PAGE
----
NBC News is reporting hundreds of trampoline park injuries have been reported across South Florida. A two-year investigation determined more than 300 calls to 911 have been placed from trampoline parks across South Florida. Assistance from paramedics was needed on at least 70 occasions.
Strains and sprains are common, as are falls. However, some of the most serious injuries occurred when two or more users collided. Head injuries, broken bones and spinal cord injuries are also risks, particularly if a user misses the trampoline and lands on the floor or other hard surface.
Trampoline Injuries – Liability Lawsuits and Product Liability
Trampolines have a long history of product-liability and personal injury litigation. Still, their popularity continues to grow. A 2016 study by the American Academy of Pediatrics found trampoline park injuries increased more than 1,000 percent in four years. A number of personal injury lawsuits have been filed, claiming negligent supervision. While rules and warning signs are posted, there have also been numerous allegations that facilities do not enforce the safety rules. Unfortunately, Florida law has often cited with businesses when it comes to liability for the actions of other guests.
In other cases, manufacturers of home trampolines have been sued for marketing dangerous, defective or unsafe products. Still, parents.com reports nearly 100,000 children a year are injured on trampolines.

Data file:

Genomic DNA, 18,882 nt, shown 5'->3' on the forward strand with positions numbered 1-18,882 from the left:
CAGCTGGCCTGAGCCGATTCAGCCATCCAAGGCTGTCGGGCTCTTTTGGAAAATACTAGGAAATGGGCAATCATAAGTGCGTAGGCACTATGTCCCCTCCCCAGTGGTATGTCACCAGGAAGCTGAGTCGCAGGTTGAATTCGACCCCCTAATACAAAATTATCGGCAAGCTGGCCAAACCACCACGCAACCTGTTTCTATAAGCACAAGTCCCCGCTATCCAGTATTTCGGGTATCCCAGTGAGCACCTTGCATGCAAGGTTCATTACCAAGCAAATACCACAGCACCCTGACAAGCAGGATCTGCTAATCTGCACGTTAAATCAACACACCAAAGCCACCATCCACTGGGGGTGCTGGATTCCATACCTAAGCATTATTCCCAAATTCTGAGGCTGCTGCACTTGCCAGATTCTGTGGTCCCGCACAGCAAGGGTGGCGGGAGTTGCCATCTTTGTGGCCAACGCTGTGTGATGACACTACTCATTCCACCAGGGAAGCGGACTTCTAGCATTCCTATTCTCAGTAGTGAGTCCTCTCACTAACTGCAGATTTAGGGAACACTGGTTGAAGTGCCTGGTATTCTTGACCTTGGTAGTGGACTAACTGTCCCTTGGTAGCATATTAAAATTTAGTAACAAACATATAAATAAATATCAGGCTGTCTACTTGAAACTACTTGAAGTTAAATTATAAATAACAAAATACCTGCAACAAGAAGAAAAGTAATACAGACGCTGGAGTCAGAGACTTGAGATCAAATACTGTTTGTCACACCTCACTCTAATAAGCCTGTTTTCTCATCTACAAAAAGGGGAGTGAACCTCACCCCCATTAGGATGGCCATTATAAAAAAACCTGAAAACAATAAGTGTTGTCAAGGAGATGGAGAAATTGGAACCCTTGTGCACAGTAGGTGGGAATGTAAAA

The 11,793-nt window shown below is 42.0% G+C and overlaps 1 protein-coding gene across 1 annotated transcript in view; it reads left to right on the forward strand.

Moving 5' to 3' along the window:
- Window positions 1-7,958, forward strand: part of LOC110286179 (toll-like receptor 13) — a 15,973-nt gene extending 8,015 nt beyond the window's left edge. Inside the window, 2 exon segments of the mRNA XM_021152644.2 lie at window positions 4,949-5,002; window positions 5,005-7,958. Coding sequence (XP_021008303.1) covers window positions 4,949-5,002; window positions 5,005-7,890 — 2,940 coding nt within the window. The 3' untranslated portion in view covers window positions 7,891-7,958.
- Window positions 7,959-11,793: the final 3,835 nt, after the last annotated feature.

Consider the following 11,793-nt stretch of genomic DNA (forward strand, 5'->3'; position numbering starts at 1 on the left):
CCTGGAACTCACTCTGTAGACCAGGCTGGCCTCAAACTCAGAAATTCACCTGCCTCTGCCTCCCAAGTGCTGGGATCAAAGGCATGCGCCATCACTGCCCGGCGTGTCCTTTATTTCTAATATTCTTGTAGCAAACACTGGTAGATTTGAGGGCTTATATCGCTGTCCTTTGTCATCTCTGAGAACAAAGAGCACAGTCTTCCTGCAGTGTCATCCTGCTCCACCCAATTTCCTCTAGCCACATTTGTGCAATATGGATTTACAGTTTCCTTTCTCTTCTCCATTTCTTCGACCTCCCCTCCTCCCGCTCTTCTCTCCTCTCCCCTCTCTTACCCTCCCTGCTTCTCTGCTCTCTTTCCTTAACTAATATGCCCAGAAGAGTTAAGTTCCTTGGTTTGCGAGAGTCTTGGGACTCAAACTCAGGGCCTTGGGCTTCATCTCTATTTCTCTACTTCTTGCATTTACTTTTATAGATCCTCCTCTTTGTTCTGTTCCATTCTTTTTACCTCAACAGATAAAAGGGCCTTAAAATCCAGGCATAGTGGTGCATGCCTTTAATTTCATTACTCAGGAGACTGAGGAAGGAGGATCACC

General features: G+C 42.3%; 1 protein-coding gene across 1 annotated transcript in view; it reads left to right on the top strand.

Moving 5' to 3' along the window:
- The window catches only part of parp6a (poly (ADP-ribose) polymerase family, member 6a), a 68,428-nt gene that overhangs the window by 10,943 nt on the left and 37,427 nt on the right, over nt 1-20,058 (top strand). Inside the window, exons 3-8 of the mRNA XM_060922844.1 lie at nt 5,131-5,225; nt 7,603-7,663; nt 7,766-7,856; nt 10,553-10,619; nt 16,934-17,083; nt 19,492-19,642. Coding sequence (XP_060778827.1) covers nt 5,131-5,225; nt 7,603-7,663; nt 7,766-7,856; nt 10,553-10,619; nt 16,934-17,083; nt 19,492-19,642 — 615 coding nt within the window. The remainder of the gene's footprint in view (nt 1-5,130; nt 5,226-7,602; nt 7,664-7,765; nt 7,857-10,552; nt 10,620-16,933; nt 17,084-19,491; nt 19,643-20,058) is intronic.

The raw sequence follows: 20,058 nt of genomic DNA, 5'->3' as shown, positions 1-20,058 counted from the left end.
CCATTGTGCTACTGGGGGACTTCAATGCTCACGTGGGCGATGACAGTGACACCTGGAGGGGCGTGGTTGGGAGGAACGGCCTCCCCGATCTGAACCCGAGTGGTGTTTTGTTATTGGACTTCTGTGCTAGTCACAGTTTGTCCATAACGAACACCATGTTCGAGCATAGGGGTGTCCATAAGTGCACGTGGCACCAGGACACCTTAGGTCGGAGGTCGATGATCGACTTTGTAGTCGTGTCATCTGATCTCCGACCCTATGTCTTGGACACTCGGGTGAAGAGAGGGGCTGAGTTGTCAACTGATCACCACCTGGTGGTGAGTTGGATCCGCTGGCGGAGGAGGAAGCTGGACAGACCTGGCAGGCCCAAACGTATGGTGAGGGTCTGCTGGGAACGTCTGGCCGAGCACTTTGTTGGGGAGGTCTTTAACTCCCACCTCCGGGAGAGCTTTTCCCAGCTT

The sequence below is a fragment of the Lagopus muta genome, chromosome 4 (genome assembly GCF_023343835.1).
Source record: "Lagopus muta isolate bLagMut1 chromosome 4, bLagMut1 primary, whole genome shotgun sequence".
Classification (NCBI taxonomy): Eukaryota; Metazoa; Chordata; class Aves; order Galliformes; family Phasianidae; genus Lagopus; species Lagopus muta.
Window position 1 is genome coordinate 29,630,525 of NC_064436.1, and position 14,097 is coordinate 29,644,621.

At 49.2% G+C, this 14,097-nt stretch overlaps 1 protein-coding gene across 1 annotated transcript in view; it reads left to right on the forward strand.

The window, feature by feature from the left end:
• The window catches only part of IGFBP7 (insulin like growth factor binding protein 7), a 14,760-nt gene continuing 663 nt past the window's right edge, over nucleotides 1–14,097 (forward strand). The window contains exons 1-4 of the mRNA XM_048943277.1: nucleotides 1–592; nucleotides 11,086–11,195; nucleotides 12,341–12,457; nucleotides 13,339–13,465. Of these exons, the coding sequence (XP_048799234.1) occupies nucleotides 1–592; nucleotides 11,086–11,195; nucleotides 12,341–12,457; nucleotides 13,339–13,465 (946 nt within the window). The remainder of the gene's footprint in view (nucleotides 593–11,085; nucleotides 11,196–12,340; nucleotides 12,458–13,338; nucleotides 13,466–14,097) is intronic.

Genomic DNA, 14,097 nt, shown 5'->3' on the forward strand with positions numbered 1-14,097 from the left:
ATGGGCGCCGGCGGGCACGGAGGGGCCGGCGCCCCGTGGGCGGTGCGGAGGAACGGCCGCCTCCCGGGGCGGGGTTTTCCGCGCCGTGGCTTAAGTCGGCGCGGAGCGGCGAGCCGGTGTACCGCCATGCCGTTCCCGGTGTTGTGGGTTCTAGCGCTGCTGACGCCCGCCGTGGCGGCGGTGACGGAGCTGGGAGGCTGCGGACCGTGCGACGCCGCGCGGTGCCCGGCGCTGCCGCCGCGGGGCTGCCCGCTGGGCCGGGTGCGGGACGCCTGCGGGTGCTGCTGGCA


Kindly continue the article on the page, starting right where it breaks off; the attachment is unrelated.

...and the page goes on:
Liability Waivers and Personal Injury Claims
Injuries to children or tourists in cases involving liability waivers are complex legal matters best handled by a law firm with extensive experience in personal injury, product liability and premises liability litigation.
A primary defense in these cases has been companies asserting that guests are not entitled to damages because they signed a liability waiver. Such waivers are common among many types of recreational operators, including sporting events, boat and watercraft rentals, parasail and tour boat operators, and other facilities geared toward tourists. They typically purport to waive legal liability for all serious injury or death in exchange for the right to participate, by claiming such activities may be dangerous or carry inherent risks.
Florida Law (F.S. 744.301), allows such liability waivers. The law was passed to reverse a Florida Supreme Court decision (Kirton v. Fields), which had ruled parents or guardians could not execute such pre-injury releases on behalf of minors engaged in commercial activities. The law creates two rebuttal presumptions: that the waiver is valid and that any injury suffered arose from risks inherent to the activity. Under current law, however, businesses may still be held liable for negligence resulting in child injury. Unfortunately, inherent risk is defined to encompass negligent actions of other children participating in the activity. This may eliminate expectation of proper supervision on behalf of the business.
However, to be enforceable such waivers must be narrowly focused and specifically tailored to meet the requirements of Florida law. The law requires waivers to be clear and unambiguous and must protect against risks of marketed activities. Waivers do not protect against intentional torts, such as assault. Nor do they protect against injuries not considered an inherent risk to the activity, such as a roof collapse or parking lot injury.
If you or a loved one is injured, call Associates and Bruce L. Scheiner, Attorneys for the Injured, at 1-800-646-1210.